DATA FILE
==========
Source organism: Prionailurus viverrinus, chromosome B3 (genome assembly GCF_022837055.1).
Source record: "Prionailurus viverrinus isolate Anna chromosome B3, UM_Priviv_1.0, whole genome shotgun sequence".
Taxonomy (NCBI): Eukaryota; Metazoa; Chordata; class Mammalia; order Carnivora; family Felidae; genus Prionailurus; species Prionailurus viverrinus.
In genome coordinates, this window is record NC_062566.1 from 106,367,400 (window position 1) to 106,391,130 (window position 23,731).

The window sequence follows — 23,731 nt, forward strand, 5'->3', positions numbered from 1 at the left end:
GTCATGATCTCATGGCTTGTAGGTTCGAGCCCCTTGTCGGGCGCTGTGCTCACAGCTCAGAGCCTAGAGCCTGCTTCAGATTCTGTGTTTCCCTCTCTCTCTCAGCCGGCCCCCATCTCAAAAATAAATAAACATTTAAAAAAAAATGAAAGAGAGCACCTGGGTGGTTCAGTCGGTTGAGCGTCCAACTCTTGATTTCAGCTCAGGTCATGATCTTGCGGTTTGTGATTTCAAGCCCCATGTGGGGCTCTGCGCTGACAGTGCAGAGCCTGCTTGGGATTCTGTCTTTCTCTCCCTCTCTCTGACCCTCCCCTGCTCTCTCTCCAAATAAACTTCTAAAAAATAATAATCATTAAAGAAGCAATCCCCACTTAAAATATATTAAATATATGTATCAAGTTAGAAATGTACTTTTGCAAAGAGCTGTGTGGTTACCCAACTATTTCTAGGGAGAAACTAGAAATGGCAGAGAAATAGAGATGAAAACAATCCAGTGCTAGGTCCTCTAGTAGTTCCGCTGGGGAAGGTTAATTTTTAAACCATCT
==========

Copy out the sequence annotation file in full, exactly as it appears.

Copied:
Source organism: Prionailurus viverrinus, chromosome B3 (genome assembly GCF_022837055.1).
Source record: "Prionailurus viverrinus isolate Anna chromosome B3, UM_Priviv_1.0, whole genome shotgun sequence".
Taxonomy (NCBI): Eukaryota; Metazoa; Chordata; class Mammalia; order Carnivora; family Felidae; genus Prionailurus; species Prionailurus viverrinus.
In genome coordinates, this window is record NC_062566.1 from 106,367,400 (window position 1) to 106,391,130 (window position 23,731).

The window sequence follows — 23,731 nt, forward strand, 5'->3', positions numbered from 1 at the left end:
GTCATGATCTCATGGCTTGTAGGTTCGAGCCCCTTGTCGGGCGCTGTGCTCACAGCTCAGAGCCTAGAGCCTGCTTCAGATTCTGTGTTTCCCTCTCTCTCTCAGCCGGCCCCCATCTCAAAAATAAATAAACATTTAAAAAAAAATGAAAGAGAGCACCTGGGTGGTTCAGTCGGTTGAGCGTCCAACTCTTGATTTCAGCTCAGGTCATGATCTTGCGGTTTGTGATTTCAAGCCCCATGTGGGGCTCTGCGCTGACAGTGCAGAGCCTGCTTGGGATTCTGTCTTTCTCTCCCTCTCTCTGACCCTCCCCTGCTCTCTCTCCAAATAAACTTCTAAAAAATAATAATCATTAAAGAAGCAATCCCCACTTAAAATATATTAAATATATGTATCAAGTTAGAAATGTACTTTTGCAAAGAGCTGTGTGGTTACCCAACTATTTCTAGGGAGAAACTAGAAATGGCAGAGAAATAGAGATGAAAACAATCCAGTGCTAGGTCCTCTAGTAGTTCCGCTGGGGAAGGTTAATTTTTAAACCATCT